In today’s digital age, where our lives are increasingly intertwined with the online world, it’s crucial to consider not only your physical assets but also your digital assets in your estate planning. Digital estate planning encompasses the management and distribution of your digital life, including social media accounts, online accounts, and various digital assets. Failing to address these aspects can lead to complications for your loved ones after you’re gone. In this article, we’ll explore the key components of digital estate planning to ensure a smooth transition for your online presence and assets.

Take inventory of your digital assets

Whether you’re tech-savvy or not, the chances are that you do have some form of digital assets. A digital asset is any form of content, in any format, that is stored digitally. This also includes login details to online accounts and platforms. The first step in digital estate planning is to create an inventory of all your digital assets. These may include:

  • Social Media Accounts: Facebook, Twitter, Instagram, LinkedIn, etc.
  • Online Accounts: Email, banking, shopping, and subscription services.
  • Cloud Storage: Google Drive, Dropbox, iCloud, etc.
  • Cryptocurrencies: Bitcoin, Ethereum, and other digital currencies.
  • Websites and Blogs: If you own and manage websites or blogs.
  • Digital Files: Photos, videos, documents, and any other digital content.
  • Make a list of all the relevant accounts and assets, along with their login credentials and any important instructions.

Designate a digital executor

Just as you appoint an executor for your physical estate, it’s essential to designate a digital executor who will handle your digital affairs. This person should be someone you trust, and they should be familiar with technology and comfortable with managing online accounts. Be sure to inform your chosen digital executor about their role and responsibilities. You should also discuss this with your beneficiaries as well so that they are aware of the digital assets you have listed in your will.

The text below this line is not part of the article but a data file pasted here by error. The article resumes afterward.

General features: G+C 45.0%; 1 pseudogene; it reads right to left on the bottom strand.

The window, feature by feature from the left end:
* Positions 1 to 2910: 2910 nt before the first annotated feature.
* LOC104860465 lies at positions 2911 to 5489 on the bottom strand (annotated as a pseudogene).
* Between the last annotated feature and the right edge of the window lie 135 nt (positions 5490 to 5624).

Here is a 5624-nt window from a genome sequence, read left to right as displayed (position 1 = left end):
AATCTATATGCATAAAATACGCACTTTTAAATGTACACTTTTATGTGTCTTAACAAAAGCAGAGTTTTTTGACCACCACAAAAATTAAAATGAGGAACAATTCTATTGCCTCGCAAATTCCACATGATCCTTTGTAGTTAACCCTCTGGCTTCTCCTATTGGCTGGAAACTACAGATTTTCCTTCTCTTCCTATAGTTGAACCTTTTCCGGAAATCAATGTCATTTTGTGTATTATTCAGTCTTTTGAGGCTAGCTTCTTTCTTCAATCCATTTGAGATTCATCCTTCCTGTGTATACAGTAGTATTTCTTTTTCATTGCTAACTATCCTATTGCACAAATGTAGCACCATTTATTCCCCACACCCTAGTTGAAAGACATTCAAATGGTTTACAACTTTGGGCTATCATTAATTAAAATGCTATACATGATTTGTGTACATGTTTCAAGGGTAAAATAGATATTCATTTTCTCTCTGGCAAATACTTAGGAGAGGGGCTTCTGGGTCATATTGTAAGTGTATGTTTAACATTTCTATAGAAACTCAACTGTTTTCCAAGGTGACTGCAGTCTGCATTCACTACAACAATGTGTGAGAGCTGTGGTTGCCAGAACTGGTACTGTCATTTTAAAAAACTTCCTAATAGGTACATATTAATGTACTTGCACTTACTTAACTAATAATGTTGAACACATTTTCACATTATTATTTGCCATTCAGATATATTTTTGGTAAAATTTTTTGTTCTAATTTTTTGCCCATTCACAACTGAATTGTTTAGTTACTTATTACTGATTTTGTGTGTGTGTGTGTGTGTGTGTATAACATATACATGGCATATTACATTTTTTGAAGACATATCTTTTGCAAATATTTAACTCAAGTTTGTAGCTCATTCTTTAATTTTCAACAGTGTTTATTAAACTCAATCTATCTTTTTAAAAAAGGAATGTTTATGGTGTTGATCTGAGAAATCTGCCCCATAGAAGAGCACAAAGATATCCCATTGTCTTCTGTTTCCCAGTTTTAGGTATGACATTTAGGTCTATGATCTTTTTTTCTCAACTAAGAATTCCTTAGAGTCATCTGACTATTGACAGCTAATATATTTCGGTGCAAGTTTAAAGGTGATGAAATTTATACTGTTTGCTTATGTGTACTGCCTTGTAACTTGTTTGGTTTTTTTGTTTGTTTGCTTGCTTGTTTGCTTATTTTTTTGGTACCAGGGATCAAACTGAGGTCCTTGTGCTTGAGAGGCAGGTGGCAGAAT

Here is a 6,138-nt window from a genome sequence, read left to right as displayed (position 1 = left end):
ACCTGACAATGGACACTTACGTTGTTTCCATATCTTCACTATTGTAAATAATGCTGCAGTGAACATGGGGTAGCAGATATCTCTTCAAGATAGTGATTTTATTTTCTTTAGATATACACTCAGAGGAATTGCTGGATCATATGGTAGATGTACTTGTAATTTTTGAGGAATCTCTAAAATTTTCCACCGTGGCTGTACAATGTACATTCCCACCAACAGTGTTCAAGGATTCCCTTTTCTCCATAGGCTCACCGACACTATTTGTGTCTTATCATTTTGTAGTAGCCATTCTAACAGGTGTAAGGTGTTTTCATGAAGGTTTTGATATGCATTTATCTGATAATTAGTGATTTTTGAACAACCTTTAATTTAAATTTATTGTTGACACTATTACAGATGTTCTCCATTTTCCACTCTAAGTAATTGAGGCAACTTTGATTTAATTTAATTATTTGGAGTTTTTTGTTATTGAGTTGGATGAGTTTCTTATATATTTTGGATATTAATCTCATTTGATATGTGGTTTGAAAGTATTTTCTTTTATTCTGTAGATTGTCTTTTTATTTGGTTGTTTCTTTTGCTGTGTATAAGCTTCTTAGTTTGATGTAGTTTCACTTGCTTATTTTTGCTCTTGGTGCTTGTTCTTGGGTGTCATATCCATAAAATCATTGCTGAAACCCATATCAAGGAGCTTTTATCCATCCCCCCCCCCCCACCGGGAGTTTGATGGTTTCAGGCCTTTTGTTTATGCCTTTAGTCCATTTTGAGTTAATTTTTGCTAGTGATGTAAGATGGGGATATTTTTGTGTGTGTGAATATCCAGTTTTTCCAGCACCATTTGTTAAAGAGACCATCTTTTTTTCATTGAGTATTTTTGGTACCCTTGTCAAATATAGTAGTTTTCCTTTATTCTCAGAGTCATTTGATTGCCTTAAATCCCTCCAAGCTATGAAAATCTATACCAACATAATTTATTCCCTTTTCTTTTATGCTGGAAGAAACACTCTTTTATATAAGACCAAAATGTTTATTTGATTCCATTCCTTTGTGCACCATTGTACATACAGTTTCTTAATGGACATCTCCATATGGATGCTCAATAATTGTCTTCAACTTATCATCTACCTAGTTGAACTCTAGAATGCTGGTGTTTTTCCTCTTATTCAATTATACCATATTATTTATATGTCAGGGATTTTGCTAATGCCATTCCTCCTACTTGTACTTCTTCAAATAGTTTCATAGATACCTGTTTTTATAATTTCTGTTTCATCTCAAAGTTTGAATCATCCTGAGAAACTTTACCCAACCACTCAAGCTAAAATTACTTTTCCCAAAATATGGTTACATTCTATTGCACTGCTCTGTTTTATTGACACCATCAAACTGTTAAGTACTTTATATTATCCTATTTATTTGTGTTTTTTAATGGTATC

When listing your digital assets, make sure that you do not disclose any sensitive information in your actual will. Your will becomes accessible to the general public when it is registered with the Master of the High Court after your death. Do not mention any usernames or passwords in your will. This should only be made available to the digital executor following your death.

Secure important documents

Compile a list of important documents related to your digital assets and store them in a secure location, such as a digital safe or a physical document safe. A digital safe, also known as a digital vault or online safe, is a secure digital storage system or service designed to protect and store sensitive and important electronic information and documents. It provides a means for individuals and organisations to safeguard their digital assets, such as passwords, documents, financial records, and other confidential data, from unauthorised access, loss, or theft. These documents should include:

  • A list of all your digital accounts and their login credentials.
  • Instructions on how to access your devices, such as smartphones, computers, and tablets.
  • Details about your digital executor and their contact information.
  • Any specific wishes you have regarding the management or deletion of certain digital assets?

Understand platform policies